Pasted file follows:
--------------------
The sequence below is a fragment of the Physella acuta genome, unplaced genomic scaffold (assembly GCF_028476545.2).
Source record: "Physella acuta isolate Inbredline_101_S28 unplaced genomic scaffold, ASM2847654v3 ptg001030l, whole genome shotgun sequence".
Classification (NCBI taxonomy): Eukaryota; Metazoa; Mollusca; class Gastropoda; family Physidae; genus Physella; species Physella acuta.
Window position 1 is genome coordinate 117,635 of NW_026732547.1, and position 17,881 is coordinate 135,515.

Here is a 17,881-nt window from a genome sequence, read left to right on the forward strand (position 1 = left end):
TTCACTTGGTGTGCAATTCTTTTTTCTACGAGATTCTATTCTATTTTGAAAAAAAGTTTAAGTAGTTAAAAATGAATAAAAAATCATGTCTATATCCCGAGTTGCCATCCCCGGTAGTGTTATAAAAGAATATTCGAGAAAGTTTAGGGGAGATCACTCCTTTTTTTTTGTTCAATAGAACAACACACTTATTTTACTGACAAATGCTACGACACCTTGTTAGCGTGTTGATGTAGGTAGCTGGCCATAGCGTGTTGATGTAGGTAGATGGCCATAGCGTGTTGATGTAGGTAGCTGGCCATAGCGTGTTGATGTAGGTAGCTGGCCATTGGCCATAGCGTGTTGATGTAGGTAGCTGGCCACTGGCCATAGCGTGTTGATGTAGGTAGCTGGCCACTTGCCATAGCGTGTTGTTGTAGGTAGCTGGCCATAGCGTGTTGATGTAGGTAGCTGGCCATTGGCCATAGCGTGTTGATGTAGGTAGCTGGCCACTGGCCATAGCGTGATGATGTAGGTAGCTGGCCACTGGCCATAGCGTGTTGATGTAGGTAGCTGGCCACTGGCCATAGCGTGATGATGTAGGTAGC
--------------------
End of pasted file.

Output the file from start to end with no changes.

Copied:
The sequence below is a fragment of the Physella acuta genome, unplaced genomic scaffold (assembly GCF_028476545.2).
Source record: "Physella acuta isolate Inbredline_101_S28 unplaced genomic scaffold, ASM2847654v3 ptg001030l, whole genome shotgun sequence".
Classification (NCBI taxonomy): Eukaryota; Metazoa; Mollusca; class Gastropoda; family Physidae; genus Physella; species Physella acuta.
Window position 1 is genome coordinate 117,635 of NW_026732547.1, and position 17,881 is coordinate 135,515.

Here is a 17,881-nt window from a genome sequence, read left to right on the forward strand (position 1 = left end):
TTCACTTGGTGTGCAATTCTTTTTTCTACGAGATTCTATTCTATTTTGAAAAAAAGTTTAAGTAGTTAAAAATGAATAAAAAATCATGTCTATATCCCGAGTTGCCATCCCCGGTAGTGTTATAAAAGAATATTCGAGAAAGTTTAGGGGAGATCACTCCTTTTTTTTTGTTCAATAGAACAACACACTTATTTTACTGACAAATGCTACGACACCTTGTTAGCGTGTTGATGTAGGTAGCTGGCCATAGCGTGTTGATGTAGGTAGATGGCCATAGCGTGTTGATGTAGGTAGCTGGCCATAGCGTGTTGATGTAGGTAGCTGGCCATTGGCCATAGCGTGTTGATGTAGGTAGCTGGCCACTGGCCATAGCGTGTTGATGTAGGTAGCTGGCCACTTGCCATAGCGTGTTGTTGTAGGTAGCTGGCCATAGCGTGTTGATGTAGGTAGCTGGCCATTGGCCATAGCGTGTTGATGTAGGTAGCTGGCCACTGGCCATAGCGTGATGATGTAGGTAGCTGGCCACTGGCCATAGCGTGTTGATGTAGGTAGCTGGCCACTGGCCATAGCGTGATGATGTAGGTAGC